Eastern Tent Caterpillar, Malacosoma americanum
Tent Structure and Feeding Habits
Eastern tent caterpillar, Malacosoma americanum, typically builds tents in the crotches of trees. (In contrast, fall webworm caterpillars incorporate leaves and sometimes entire branches in silken tents spun, typically, at branch tips.). Host plants include wild and cultivated species of hardwoods such as cherry, flowering crabapple, peach, plum, quince, and hawthorn. Unlike fall webworm, tents of the eastern tent caterpillar do not enclose the tree’s foliage. Instead, eastern tent caterpillars emerge from the silken tent to feed on leaves about three times per day (early morning, evening, and at night), depending on the temperature and weather. Eastern tent caterpillars may remain within the tents if the heat of the day is too high, nighttime temperatures are too cold, or it’s raining.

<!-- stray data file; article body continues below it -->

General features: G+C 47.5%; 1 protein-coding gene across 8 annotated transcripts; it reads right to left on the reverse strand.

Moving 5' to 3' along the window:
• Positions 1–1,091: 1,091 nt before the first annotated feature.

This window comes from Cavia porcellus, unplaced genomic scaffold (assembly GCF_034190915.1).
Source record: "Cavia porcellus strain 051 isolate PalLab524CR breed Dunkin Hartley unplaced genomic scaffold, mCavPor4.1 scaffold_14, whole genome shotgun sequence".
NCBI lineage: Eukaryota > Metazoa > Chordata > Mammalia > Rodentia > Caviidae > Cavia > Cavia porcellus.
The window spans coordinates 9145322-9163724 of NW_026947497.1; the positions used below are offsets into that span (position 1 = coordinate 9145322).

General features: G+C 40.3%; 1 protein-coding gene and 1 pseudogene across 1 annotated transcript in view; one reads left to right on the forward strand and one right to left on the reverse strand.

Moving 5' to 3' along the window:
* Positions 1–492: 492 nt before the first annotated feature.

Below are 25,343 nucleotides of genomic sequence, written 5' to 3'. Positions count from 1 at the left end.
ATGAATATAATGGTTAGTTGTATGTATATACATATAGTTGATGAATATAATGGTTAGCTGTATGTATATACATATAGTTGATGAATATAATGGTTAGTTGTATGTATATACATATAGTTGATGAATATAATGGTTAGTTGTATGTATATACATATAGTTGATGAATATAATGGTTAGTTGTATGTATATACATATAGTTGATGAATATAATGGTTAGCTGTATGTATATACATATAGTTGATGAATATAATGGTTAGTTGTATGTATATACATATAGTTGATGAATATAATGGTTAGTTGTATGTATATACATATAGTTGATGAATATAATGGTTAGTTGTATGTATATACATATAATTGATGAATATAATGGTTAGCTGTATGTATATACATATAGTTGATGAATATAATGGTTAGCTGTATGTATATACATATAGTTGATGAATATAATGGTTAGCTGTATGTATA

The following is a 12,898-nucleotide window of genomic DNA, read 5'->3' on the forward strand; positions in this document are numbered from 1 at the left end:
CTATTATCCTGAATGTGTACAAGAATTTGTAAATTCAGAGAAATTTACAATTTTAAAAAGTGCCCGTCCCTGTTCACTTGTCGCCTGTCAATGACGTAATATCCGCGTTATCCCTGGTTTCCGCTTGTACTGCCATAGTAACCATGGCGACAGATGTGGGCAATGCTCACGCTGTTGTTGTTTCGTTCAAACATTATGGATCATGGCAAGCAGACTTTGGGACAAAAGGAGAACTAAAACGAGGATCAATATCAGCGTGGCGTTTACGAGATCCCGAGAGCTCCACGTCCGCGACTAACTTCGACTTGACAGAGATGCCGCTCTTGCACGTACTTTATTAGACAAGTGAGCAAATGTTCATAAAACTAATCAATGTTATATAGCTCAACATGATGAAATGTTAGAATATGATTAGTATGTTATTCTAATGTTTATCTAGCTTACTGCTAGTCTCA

Caterpillar populations are, in part, regulated by a variety of natural enemies such as predators (other insects, toads, birds), diseases (viral, fungal, protozoan, or bacterial organisms, occurring alone or in combination), and parasitoids (such as braconid, ichneumonid, and chalcid wasps).
Tents may be removed via physical removal or pruning if the tents are accessible while standing firmly on ground level. Never use fire to manage tent caterpillars. Tents may be torn or broken open to expose the caterpillars within to predators and parasitoids. Larvae ¼ inch or longer and larvae beneath the webbing within the tents are difficult to kill with pesticides (an insecticide in this case). However, young caterpillars may be treated with insecticides that contain Bacillus thuringiensis kurstaki (Btk), carbaryl, spinosad, and pyrethroids. Read and follow all pesticide label directions.